Nursing Program Accredited in Record Time

Published: June 01, 2006 | Read Time: 3 minutes

Less than two years ago Southern Utah University launched its Bachelor of Science Nursing program, today it is announcing that it has received full accreditation of the program by the Commission on Collegiate Nursing Education (CCNE), weeks before the first nurse graduates from the program.
SUU President Steve Bennion enthusiastically exclaims, “To obtain approval for the new program just over two years ago was great news. To see the program launched some 20 months ago by our terrific faculty is a dream come true. To witness 135 outstanding nursing students currently in the BSN program is indeed exciting, with many others waiting in the wings. And now, to receive word of the successful accreditation of this vibrant, high quality program by CCNE in such a short time means that even the very first graduates of the program on May 6th will finish in a fully-accredited program. This is great news and a remarkable accomplishment by our faculty and administration as this BSN program begins to meet critical nursing needs in Utah and our southwestern region.”

“I’m thrilled!” states Donna Lister, Nursing department chair. “This represents a tremendous amount of work by a large group of faculty, staff, students, administrators and community members.”

Karla Dalley, director of Nursing Program Development, says it is great for the department to be granted the accreditation in time for all students to graduate from an accredited program. “Many of our students are either applying or plan to apply to graduate schools that require students graduate from an accredited baccalaureate nursing program.” She continues with, “As you can guess, students in our inaugural class have been waiting anxiously for the news of our accreditation status.”

SUU Provost Abe Harraf says the CCNE review team’s stamp of approval is a great reflection on the University. “The reviewers were impressed with the quality of our faculty, dedication of our students, our curriculum, and a supporting environment of the college and the campus for nursing education.”

Officially recognized by the U.S. Secretary of Education as a national accreditation agency, the Commission on Collegiate Nursing Education (CCNE) is an autonomous accrediting agency contributing to the improvement of the public's health. CCNE ensures the quality and integrity of baccalaureate and graduate education programs preparing effective nurses.

CCNE serves the public interest by assessing and identifying programs that engage in effective educational practices. As a voluntary, self-regulatory process, CCNE accreditation supports and encourages continuing self-assessment by nursing education programs and the continuing growth and improvement of collegiate professional education.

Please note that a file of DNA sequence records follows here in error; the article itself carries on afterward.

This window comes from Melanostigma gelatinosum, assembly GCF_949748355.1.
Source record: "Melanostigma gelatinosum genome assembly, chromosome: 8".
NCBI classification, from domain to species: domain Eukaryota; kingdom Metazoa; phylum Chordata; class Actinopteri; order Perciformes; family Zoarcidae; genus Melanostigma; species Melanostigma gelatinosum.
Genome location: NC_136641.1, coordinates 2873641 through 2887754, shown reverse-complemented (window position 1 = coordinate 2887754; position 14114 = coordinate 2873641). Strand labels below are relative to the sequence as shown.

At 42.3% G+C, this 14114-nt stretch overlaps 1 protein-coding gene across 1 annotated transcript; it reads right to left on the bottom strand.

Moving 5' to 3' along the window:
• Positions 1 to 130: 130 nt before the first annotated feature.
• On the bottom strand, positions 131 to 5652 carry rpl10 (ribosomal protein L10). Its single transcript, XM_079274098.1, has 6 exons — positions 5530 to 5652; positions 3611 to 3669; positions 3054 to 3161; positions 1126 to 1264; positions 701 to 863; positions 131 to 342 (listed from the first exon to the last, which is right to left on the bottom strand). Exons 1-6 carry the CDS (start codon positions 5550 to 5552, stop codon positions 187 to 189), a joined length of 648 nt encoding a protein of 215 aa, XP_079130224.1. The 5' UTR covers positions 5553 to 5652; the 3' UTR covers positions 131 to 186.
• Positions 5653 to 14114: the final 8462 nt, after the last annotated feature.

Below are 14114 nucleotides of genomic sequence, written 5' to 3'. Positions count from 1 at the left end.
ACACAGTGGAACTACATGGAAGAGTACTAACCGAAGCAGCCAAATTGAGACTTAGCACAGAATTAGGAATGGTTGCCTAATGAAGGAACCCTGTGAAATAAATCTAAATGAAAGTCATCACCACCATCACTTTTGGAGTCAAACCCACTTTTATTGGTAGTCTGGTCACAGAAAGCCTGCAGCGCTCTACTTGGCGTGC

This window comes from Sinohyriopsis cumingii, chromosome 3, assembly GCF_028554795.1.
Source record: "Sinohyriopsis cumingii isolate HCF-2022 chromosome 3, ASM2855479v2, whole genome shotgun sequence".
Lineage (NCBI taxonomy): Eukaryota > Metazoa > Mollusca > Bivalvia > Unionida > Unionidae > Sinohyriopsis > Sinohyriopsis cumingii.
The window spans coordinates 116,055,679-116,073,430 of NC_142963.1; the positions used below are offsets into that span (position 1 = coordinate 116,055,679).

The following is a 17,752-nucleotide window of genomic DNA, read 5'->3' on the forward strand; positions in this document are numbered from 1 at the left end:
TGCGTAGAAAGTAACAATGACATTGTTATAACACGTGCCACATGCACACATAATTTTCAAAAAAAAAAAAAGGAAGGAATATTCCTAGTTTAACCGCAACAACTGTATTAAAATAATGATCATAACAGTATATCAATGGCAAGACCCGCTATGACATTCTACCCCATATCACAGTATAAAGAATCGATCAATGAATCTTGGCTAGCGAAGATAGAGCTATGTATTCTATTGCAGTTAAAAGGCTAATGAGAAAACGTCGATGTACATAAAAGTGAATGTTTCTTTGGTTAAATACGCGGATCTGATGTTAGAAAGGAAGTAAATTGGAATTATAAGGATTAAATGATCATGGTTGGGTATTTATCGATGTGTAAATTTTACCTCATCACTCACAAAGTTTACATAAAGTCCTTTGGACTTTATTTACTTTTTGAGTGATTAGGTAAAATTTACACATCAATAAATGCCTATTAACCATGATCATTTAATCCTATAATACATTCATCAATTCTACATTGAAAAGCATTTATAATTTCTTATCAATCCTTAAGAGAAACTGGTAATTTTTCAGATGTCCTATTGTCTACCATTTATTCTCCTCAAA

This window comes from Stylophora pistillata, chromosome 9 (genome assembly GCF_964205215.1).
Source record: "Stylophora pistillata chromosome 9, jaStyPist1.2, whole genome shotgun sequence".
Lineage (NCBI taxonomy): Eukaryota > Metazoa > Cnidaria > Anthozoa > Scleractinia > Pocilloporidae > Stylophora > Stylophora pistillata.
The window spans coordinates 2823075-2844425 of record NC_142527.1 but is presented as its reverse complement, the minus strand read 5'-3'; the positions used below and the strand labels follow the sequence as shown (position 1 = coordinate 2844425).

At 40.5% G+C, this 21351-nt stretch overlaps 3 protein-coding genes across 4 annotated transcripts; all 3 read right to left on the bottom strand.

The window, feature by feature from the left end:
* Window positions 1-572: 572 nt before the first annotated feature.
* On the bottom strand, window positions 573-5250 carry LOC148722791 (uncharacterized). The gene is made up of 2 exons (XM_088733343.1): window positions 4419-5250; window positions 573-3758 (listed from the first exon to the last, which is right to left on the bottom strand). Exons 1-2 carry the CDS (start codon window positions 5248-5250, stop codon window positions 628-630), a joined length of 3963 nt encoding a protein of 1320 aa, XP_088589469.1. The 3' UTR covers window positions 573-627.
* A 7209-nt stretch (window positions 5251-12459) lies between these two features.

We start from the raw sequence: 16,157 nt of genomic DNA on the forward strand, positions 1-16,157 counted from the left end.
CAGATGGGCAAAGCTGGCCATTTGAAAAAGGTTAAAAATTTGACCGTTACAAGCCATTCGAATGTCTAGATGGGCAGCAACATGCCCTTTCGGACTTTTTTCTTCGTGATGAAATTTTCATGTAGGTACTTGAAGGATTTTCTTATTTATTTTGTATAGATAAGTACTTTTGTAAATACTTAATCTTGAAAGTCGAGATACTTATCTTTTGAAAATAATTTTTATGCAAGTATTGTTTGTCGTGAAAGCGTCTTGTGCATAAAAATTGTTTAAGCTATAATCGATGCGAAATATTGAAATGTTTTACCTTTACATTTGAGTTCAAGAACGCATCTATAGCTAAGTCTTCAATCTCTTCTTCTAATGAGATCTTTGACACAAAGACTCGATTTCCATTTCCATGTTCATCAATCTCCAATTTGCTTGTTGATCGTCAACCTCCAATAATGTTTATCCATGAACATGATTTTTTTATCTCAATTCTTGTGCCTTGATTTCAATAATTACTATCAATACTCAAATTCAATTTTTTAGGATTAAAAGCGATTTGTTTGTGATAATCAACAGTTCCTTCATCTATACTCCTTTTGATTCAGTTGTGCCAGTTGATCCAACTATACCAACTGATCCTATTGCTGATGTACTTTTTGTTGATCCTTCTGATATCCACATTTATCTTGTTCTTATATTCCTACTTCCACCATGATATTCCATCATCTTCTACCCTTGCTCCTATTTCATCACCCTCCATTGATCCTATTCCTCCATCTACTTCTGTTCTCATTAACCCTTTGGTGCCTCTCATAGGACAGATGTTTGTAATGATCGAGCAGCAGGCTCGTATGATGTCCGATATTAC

The SUU nursing program is providing a valuable commodity to communities around the southwest and more healthcare facilities are now stating that baccalaureate degrees are more a requirement than a luxury. The class entering the program this coming Fall has been full for months and there is already a list for those hoping to enter SUU’s program in the Spring of 2007.

Dalley made a strong statement about how amazing this achievement really is: “It is actually unimaginable to many of my nursing colleagues around the country that we at SUU Department of Nursing were able to accomplish a new program and CCNE accreditation in less than three years.”
Her colleague, Donna Lister, concurs: “I’m thrilled with what has happened. It has been pretty intense around here and it has been a short time frame, but we’ve shown that we put together a quality program. Now are graduates can move directly into a graduate nursing program and that’s one goal we wanted to accomplish.”

Accreditation by CCNE is intended to accomplish at least five general purposes: 1) To hold nursing education programs accountable to the community of interest, 2) To evaluate the success of a nursing education program in achieving its mission , goals, and outcomes, 3) To assess the extent to which a nursing education program meets accreditation standards 4) To inform the public of the purposes and values of accreditation and to identify nursing education programs that meet accreditation standards, and 5) To foster continuing improvement in nursing education programs—and thereby in professional practice.

Contact Information:

Contact the Office of Marketing Communication

This article was published more than 5 years ago and might contain outdated information or broken links. As a result, its accuracy cannot be guaranteed.